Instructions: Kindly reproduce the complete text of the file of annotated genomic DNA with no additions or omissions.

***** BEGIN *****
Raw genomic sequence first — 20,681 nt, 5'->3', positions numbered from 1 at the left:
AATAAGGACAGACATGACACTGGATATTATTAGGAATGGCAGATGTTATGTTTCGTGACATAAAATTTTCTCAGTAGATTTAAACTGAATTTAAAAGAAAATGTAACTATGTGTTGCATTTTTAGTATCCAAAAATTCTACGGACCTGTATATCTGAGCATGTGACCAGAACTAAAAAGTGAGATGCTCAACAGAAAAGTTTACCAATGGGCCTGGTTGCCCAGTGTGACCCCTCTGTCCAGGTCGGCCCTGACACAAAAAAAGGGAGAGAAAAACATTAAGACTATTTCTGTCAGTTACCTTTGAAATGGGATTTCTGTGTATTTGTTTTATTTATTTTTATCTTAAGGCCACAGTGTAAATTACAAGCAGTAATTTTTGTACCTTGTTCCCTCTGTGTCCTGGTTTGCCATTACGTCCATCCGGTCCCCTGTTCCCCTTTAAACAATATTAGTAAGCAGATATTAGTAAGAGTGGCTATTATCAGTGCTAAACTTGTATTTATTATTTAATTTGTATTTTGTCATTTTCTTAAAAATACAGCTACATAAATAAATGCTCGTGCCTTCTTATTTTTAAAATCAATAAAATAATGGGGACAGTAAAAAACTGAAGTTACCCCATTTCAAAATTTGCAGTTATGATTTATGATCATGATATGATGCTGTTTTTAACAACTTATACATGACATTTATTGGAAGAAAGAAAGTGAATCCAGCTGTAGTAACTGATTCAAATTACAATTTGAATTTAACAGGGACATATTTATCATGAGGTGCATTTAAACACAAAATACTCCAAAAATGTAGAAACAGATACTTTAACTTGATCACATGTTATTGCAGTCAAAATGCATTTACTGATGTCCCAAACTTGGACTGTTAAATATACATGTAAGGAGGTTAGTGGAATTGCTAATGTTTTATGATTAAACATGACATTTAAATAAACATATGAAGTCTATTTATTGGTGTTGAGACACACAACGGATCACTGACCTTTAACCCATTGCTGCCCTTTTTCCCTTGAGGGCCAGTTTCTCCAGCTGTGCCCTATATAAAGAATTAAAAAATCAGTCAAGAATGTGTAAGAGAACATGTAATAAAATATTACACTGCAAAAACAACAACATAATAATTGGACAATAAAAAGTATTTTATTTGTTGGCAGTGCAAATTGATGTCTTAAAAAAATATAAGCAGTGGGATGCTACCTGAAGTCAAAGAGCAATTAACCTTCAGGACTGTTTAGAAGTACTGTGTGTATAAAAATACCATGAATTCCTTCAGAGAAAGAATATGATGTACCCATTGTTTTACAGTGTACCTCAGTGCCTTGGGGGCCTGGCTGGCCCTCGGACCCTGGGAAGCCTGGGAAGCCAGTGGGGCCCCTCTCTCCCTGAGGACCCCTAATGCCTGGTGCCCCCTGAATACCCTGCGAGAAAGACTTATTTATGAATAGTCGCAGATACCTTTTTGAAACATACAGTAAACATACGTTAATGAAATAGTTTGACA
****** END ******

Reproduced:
Raw genomic sequence first — 20,681 nt, 5'->3', positions numbered from 1 at the left:
AATAAGGACAGACATGACACTGGATATTATTAGGAATGGCAGATGTTATGTTTCGTGACATAAAATTTTCTCAGTAGATTTAAACTGAATTTAAAAGAAAATGTAACTATGTGTTGCATTTTTAGTATCCAAAAATTCTACGGACCTGTATATCTGAGCATGTGACCAGAACTAAAAAGTGAGATGCTCAACAGAAAAGTTTACCAATGGGCCTGGTTGCCCAGTGTGACCCCTCTGTCCAGGTCGGCCCTGACACAAAAAAAGGGAGAGAAAAACATTAAGACTATTTCTGTCAGTTACCTTTGAAATGGGATTTCTGTGTATTTGTTTTATTTATTTTTATCTTAAGGCCACAGTGTAAATTACAAGCAGTAATTTTTGTACCTTGTTCCCTCTGTGTCCTGGTTTGCCATTACGTCCATCCGGTCCCCTGTTCCCCTTTAAACAATATTAGTAAGCAGATATTAGTAAGAGTGGCTATTATCAGTGCTAAACTTGTATTTATTATTTAATTTGTATTTTGTCATTTTCTTAAAAATACAGCTACATAAATAAATGCTCGTGCCTTCTTATTTTTAAAATCAATAAAATAATGGGGACAGTAAAAAACTGAAGTTACCCCATTTCAAAATTTGCAGTTATGATTTATGATCATGATATGATGCTGTTTTTAACAACTTATACATGACATTTATTGGAAGAAAGAAAGTGAATCCAGCTGTAGTAACTGATTCAAATTACAATTTGAATTTAACAGGGACATATTTATCATGAGGTGCATTTAAACACAAAATACTCCAAAAATGTAGAAACAGATACTTTAACTTGATCACATGTTATTGCAGTCAAAATGCATTTACTGATGTCCCAAACTTGGACTGTTAAATATACATGTAAGGAGGTTAGTGGAATTGCTAATGTTTTATGATTAAACATGACATTTAAATAAACATATGAAGTCTATTTATTGGTGTTGAGACACACAACGGATCACTGACCTTTAACCCATTGCTGCCCTTTTTCCCTTGAGGGCCAGTTTCTCCAGCTGTGCCCTATATAAAGAATTAAAAAATCAGTCAAGAATGTGTAAGAGAACATGTAATAAAATATTACACTGCAAAAACAACAACATAATAATTGGACAATAAAAAGTATTTTATTTGTTGGCAGTGCAAATTGATGTCTTAAAAAAATATAAGCAGTGGGATGCTACCTGAAGTCAAAGAGCAATTAACCTTCAGGACTGTTTAGAAGTACTGTGTGTATAAAAATACCATGAATTCCTTCAGAGAAAGAATATGATGTACCCATTGTTTTACAGTGTACCTCAGTGCCTTGGGGGCCTGGCTGGCCCTCGGACCCTGGGAAGCCTGGGAAGCCAGTGGGGCCCCTCTCTCCCTGAGGACCCCTAATGCCTGGTGCCCCCTGAATACCCTGCGAGAAAGACTTATTTATGAATAGTCGCAGATACCTTTTTGAAACATACAGTAAACATACGTTAATGAAATAGTTTGACA